Washed Out responds to backlash over AI music video.

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Last week, Washed Out shared a music video created with text-to-video AI tool Sora. It was considered OpenAI's first officially commissioned Sora collaboration with video director Paul Trillo, a musician and filmmaker. Washed Out leader Ernest Green faced immediate backlash over the AI ​​video, including some criticism from Youth Lagoon's Trevor Powers.

In a new interview with rolling Stone, Green responded to the criticism. “To me, it's just a whole new tool to explore,” he said. “There's definitely a huge selection of people who clearly don't like anything related to AI art.”

“I don't see any comparison of the video format to any other work, whether it's in film or animation or whatever,” Green continued. “I think Paul has managed to do something here that feels very unique. And yes, I think it's an amazing skill.

“Could there be more transparency in how these models are built? Absolutely,” video director Trello said rolling Stone. “Was someone else going to make the first Sora music video, if we didn't? It would have. I see every technology as an opportunity to do something unique with a piece of tech and new kinds of visual approaches. to open up.”

A different interview with Los Angeles Times That was done last week, noting that Trello and Greene didn't pay OpenAI to use Sora, and that they don't appear to have been paid by OpenAI to promote the technology. .

“The deal with music videos is that they've always been these things where I'm not employing a lot of people anyway,” Trello said. rolling Stone. “I'm not giving people their full day rates anyway. They've always been things that you do as a hobby… but the other reality is that these things aren't going away.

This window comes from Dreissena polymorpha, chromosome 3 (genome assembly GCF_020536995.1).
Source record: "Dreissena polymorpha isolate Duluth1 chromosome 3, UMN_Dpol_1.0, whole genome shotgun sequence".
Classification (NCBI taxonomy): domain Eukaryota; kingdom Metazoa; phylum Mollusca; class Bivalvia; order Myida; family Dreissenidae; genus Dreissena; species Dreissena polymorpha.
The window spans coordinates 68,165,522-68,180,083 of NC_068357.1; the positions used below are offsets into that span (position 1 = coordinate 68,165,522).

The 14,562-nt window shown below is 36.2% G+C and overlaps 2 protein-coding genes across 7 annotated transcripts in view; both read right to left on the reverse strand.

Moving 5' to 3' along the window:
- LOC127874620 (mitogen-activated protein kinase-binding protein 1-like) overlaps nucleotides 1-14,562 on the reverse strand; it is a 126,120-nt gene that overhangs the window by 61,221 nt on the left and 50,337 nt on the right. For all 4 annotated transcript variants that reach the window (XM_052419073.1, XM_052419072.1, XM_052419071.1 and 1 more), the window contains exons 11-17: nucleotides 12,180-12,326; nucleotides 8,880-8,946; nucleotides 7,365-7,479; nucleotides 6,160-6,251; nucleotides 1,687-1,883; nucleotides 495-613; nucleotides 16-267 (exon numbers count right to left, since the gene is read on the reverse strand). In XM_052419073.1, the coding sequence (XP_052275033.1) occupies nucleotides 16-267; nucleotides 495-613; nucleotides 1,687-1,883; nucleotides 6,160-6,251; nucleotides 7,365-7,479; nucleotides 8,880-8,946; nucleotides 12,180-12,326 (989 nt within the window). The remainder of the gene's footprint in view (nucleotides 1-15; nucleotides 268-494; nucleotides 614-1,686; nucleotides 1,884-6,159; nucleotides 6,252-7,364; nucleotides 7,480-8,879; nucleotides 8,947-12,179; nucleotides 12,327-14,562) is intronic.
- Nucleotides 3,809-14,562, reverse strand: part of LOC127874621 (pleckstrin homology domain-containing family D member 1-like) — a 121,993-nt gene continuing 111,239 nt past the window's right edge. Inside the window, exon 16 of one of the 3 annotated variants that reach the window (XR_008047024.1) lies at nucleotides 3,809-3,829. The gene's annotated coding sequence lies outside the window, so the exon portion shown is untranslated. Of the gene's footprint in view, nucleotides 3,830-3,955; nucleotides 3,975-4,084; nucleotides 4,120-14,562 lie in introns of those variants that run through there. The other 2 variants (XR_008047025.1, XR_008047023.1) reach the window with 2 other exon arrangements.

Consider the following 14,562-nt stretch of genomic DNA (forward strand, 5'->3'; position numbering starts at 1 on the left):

I A tweet thread From earlier this week, Greene also addressed the criticism: “I want to note the intense debate here in the comments. It's clear that video is about aesthetics, authenticity, ownership, and how AI will affect our lives. It has served as a jumping-off point for discussing far-reaching topics such as many concerns,” he continued:

My new album is not an AI-album nor does it have an AI-focused theme, but as a big fan of science and technology, I'm very excited about the creative potential of these new tools.

As I've said before, it feels like a natural extension of some of the other experimental music videos I've done in the past.

I also want to acknowledge the serious concerns that people have shared with me through comments and DMs.

I feel more educated about both sides of the debate after reading them, and I think there's an important distinction to be made between responsible and irresponsible use of tools.

It's clear that we're in the early stages of understanding this difference, and if anything, I hope the video can play a role in expanding the discussion.

Whether you're scared, excited, or undecided about these new tools, they're here to stay. We just need to collectively find the most responsible ways to use them.

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